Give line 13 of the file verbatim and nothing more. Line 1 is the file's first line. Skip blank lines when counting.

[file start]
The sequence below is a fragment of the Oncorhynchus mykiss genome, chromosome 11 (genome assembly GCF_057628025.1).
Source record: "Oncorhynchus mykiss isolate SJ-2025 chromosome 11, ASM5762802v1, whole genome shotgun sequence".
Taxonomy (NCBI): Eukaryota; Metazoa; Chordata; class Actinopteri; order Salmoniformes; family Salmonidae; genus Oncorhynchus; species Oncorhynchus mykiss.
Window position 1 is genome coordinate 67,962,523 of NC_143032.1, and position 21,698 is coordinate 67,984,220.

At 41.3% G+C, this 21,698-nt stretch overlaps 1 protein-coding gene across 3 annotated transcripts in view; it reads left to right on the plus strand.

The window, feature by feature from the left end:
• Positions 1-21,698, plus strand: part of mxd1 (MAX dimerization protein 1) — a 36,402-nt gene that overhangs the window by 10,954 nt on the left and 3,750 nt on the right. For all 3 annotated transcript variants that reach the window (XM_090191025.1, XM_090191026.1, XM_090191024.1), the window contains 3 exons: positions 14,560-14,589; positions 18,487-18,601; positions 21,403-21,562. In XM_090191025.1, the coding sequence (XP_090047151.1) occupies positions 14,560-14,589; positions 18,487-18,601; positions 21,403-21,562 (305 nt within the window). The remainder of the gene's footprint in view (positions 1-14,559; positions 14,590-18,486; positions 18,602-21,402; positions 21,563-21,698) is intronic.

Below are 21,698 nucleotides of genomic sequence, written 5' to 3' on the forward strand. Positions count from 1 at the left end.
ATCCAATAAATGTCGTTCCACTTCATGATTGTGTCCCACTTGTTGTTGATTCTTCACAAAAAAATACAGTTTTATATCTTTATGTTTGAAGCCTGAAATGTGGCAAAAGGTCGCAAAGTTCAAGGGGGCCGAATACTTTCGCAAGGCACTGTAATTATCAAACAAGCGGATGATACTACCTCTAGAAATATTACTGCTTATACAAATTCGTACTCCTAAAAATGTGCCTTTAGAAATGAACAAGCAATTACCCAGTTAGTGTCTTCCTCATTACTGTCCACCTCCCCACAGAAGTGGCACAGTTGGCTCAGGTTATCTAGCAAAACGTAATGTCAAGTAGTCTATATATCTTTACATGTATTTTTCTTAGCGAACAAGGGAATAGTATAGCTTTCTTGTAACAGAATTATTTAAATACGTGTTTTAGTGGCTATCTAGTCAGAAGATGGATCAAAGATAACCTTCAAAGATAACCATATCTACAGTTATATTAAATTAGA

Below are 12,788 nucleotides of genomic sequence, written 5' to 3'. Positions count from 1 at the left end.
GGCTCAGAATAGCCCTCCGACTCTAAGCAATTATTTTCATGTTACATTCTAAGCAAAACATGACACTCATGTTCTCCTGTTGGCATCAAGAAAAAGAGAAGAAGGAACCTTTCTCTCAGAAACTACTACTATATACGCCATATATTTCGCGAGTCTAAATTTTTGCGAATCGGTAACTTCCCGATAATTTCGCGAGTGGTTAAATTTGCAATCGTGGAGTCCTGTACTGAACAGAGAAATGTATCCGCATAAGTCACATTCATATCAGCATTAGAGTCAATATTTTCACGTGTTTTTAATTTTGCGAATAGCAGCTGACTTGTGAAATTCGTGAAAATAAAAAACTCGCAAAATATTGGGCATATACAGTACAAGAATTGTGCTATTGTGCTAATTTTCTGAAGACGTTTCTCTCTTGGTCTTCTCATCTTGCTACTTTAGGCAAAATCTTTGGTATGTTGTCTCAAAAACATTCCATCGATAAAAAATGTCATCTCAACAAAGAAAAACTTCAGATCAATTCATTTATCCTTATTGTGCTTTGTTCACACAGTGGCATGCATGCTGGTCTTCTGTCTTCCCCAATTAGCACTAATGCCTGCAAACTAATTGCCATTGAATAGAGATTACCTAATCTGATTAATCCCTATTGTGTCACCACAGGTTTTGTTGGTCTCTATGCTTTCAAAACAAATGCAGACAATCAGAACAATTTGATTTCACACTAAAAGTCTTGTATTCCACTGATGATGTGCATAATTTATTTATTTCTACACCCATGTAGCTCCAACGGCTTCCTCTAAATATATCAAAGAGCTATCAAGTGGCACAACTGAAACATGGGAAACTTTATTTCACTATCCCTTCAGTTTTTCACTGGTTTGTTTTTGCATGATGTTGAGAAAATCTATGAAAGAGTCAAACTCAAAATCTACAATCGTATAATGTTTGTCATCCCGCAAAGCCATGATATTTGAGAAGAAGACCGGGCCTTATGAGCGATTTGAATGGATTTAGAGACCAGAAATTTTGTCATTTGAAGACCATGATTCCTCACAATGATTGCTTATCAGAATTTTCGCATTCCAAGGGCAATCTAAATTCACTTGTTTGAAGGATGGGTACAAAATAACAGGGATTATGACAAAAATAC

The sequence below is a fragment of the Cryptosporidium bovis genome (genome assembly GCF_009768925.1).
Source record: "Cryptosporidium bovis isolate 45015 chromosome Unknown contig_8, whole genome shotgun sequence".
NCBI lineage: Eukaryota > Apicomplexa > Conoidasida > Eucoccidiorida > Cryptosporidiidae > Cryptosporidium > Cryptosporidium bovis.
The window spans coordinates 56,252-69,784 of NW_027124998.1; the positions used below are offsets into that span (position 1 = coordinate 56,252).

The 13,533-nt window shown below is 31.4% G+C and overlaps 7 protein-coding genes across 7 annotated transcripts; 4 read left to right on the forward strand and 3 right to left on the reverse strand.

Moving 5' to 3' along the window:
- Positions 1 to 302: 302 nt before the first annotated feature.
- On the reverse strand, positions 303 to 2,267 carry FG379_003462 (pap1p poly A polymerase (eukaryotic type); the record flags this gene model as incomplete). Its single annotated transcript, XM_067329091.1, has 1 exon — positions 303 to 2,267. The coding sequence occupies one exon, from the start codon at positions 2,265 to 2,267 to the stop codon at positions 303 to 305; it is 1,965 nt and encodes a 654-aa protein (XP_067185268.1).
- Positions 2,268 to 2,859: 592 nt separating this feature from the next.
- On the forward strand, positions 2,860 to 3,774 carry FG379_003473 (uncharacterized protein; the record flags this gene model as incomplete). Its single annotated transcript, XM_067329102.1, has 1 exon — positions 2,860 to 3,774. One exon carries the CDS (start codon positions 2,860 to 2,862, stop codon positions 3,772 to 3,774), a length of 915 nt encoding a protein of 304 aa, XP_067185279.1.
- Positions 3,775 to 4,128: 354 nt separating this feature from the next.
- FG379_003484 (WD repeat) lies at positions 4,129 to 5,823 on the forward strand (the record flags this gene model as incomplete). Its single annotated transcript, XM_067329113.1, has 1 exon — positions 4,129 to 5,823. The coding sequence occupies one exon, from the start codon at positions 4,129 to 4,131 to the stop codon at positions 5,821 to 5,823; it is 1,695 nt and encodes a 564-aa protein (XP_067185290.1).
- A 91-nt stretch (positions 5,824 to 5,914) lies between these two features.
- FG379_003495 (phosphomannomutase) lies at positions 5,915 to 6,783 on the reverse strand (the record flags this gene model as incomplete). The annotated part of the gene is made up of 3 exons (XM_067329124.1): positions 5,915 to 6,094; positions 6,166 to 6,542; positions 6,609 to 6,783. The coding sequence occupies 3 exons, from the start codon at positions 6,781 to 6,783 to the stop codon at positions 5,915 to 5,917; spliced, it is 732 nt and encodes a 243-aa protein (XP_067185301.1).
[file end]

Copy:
Source record: "Cryptosporidium bovis isolate 45015 chromosome Unknown contig_8, whole genome shotgun sequence".